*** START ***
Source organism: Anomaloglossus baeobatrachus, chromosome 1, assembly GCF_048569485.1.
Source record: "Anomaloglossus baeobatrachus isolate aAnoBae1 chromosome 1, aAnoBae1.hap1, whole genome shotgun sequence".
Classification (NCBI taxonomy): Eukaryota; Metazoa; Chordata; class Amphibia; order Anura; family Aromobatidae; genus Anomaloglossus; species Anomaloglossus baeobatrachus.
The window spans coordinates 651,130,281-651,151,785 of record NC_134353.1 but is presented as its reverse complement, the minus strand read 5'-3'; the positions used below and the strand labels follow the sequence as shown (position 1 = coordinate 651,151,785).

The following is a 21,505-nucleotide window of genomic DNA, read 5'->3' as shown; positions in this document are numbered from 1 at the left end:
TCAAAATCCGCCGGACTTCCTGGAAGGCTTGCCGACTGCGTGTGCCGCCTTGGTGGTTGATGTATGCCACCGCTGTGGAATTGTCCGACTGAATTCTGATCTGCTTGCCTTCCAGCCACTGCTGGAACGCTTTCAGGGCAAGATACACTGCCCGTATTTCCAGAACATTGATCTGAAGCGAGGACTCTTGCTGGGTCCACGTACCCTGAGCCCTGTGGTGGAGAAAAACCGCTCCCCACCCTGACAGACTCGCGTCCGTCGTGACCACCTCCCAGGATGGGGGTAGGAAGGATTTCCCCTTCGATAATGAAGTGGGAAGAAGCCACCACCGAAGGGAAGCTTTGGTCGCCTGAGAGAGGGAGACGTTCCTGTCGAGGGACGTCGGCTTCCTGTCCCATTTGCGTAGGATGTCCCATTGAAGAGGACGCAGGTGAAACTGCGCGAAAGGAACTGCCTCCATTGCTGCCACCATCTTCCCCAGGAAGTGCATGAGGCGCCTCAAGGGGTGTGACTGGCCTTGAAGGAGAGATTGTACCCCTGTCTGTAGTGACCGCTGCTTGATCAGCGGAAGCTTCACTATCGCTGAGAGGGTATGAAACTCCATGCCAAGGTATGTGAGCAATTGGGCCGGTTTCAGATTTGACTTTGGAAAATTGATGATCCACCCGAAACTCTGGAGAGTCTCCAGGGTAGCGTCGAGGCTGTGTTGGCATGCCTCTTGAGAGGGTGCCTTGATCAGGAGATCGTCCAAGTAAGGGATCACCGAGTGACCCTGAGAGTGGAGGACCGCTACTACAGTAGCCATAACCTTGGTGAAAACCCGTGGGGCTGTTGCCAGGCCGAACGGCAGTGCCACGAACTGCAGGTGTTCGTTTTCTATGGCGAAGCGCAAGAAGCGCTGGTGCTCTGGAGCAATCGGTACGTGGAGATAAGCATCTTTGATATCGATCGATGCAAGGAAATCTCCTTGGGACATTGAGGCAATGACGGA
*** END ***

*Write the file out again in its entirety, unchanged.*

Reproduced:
Source organism: Anomaloglossus baeobatrachus, chromosome 1, assembly GCF_048569485.1.
Source record: "Anomaloglossus baeobatrachus isolate aAnoBae1 chromosome 1, aAnoBae1.hap1, whole genome shotgun sequence".
Classification (NCBI taxonomy): Eukaryota; Metazoa; Chordata; class Amphibia; order Anura; family Aromobatidae; genus Anomaloglossus; species Anomaloglossus baeobatrachus.
The window spans coordinates 651,130,281-651,151,785 of record NC_134353.1 but is presented as its reverse complement, the minus strand read 5'-3'; the positions used below and the strand labels follow the sequence as shown (position 1 = coordinate 651,151,785).

The following is a 21,505-nucleotide window of genomic DNA, read 5'->3' as shown; positions in this document are numbered from 1 at the left end:
TCAAAATCCGCCGGACTTCCTGGAAGGCTTGCCGACTGCGTGTGCCGCCTTGGTGGTTGATGTATGCCACCGCTGTGGAATTGTCCGACTGAATTCTGATCTGCTTGCCTTCCAGCCACTGCTGGAACGCTTTCAGGGCAAGATACACTGCCCGTATTTCCAGAACATTGATCTGAAGCGAGGACTCTTGCTGGGTCCACGTACCCTGAGCCCTGTGGTGGAGAAAAACCGCTCCCCACCCTGACAGACTCGCGTCCGTCGTGACCACCTCCCAGGATGGGGGTAGGAAGGATTTCCCCTTCGATAATGAAGTGGGAAGAAGCCACCACCGAAGGGAAGCTTTGGTCGCCTGAGAGAGGGAGACGTTCCTGTCGAGGGACGTCGGCTTCCTGTCCCATTTGCGTAGGATGTCCCATTGAAGAGGACGCAGGTGAAACTGCGCGAAAGGAACTGCCTCCATTGCTGCCACCATCTTCCCCAGGAAGTGCATGAGGCGCCTCAAGGGGTGTGACTGGCCTTGAAGGAGAGATTGTACCCCTGTCTGTAGTGACCGCTGCTTGATCAGCGGAAGCTTCACTATCGCTGAGAGGGTATGAAACTCCATGCCAAGGTATGTGAGCAATTGGGCCGGTTTCAGATTTGACTTTGGAAAATTGATGATCCACCCGAAACTCTGGAGAGTCTCCAGGGTAGCGTCGAGGCTGTGTTGGCATGCCTCTTGAGAGGGTGCCTTGATCAGGAGATCGTCCAAGTAAGGGATCACCGAGTGACCCTGAGAGTGGAGGACCGCTACTACAGTAGCCATAACCTTGGTGAAAACCCGTGGGGCTGTTGCCAGGCCGAACGGCAGTGCCACGAACTGCAGGTGTTCGTTTTCTATGGCGAAGCGCAAGAAGCGCTGGTGCTCTGGAGCAATCGGTACGTGGAGATAAGCATCTTTGATATCGATCGATGCAAGGAAATCTCCTTGGGACATTGAGGCAATGACGGA